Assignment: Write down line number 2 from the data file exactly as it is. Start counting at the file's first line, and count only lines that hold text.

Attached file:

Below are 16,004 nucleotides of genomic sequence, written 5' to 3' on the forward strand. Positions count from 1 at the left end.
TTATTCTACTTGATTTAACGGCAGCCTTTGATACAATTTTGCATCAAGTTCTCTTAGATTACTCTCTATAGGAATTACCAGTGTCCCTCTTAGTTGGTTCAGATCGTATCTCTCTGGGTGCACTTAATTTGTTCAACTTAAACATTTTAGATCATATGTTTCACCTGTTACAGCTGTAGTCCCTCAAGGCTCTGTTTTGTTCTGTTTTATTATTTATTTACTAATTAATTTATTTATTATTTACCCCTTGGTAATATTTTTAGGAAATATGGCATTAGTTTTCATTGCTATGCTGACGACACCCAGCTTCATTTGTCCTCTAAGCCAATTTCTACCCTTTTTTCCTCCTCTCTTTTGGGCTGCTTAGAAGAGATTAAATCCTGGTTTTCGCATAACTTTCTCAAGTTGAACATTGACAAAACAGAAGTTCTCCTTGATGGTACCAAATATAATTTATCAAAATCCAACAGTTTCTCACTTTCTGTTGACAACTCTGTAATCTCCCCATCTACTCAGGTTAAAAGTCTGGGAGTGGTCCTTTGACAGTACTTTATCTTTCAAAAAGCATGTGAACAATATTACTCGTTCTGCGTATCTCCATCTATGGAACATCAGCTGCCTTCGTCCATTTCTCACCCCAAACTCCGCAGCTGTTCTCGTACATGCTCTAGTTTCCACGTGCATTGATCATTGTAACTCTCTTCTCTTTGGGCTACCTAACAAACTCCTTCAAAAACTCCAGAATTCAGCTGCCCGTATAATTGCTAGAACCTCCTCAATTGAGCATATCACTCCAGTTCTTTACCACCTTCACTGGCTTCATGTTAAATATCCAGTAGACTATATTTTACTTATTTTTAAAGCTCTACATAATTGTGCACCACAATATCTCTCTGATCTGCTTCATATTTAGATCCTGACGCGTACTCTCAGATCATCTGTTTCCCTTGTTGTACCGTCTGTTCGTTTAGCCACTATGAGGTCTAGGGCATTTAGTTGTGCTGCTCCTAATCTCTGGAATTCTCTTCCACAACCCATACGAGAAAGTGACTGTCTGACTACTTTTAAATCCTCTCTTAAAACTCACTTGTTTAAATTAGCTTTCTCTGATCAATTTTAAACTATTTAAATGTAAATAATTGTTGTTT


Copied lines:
TTATTCTACTTGATTTAACGGCAGCCTTTGATACAATTTTGCATCAAGTTCTCTTAGATTACTCTCTATAGGAATTACCAGTGTCCCTCTTAGTTGGTTCAGATCGTATCTCTCTGGGTGCACTTAATTTGTTCAACTTAAACATTTTAGATCATATGTTTCACCTGTTACAGCTGTAGTCCCTCAAGGCTCTGTTTTGTTCTGTTTTATTATTTATTTACTAATTAATTTATTTATTATTTACCCCTTGGTAATATTTTTAGGAAATATGGCATTAGTTTTCATTGCTATGCTGACGACACCCAGCTTCATTTGTCCTCTAAGCCAATTTCTACCCTTTTTTCCTCCTCTCTTTTGGGCTGCTTAGAAGAGATTAAATCCTGGTTTTCGCATAACTTTCTCAAGTTGAACATTGACAAAACAGAAGTTCTCCTTGATGGTACCAAATATAATTTATCAAAATCCAACAGTTTCTCACTTTCTGTTGACAACTCTGTAATCTCCCCATCTACTCAGGTTAAAAGTCTGGGAGTGGTCCTTTGACAGTACTTTATCTTTCAAAAAGCATGTGAACAATATTACTCGTTCTGCGTATCTCCATCTATGGAACATCAGCTGCCTTCGTCCATTTCTCACCCCAAACTCCGCAGCTGTTCTCGTACATGCTCTAGTTTCCACGTGCATTGATCATTGTAACTCTCTTCTCTTTGGGCTACCTAACAAACTCCTTCAAAAACTCCAGAATTCAGCTGCCCGTATAATTGCTAGAACCTCCTCAATTGAGCATATCACTCCAGTTCTTTACCACCTTCACTGGCTTCATGTTAAATATCCAGTAGACTATATTTTACTTATTTTTAAAGCTCTACATAATTGTGCACCACAATATCTCTCTGATCTGCTTCATATTTAGATCCTGACGCGTACTCTCAGATCATCTGTTTCCCTTGTTGTACCGTCTGTTCGTTTAGCCACTATGAGGTCTAGGGCATTTAGTTGTGCTGCTCCTAATCTCTGGAATTCTCTTCCACAACCCATACGAGAAAGTGACTGTCTGACTACTTTTAAATCCTCTCTTAAAACTCACTTGTTTAAATTAGCTTTCTCTGATCAATTTTAAACTATTTAAATGTAAATAATTGTTGTTT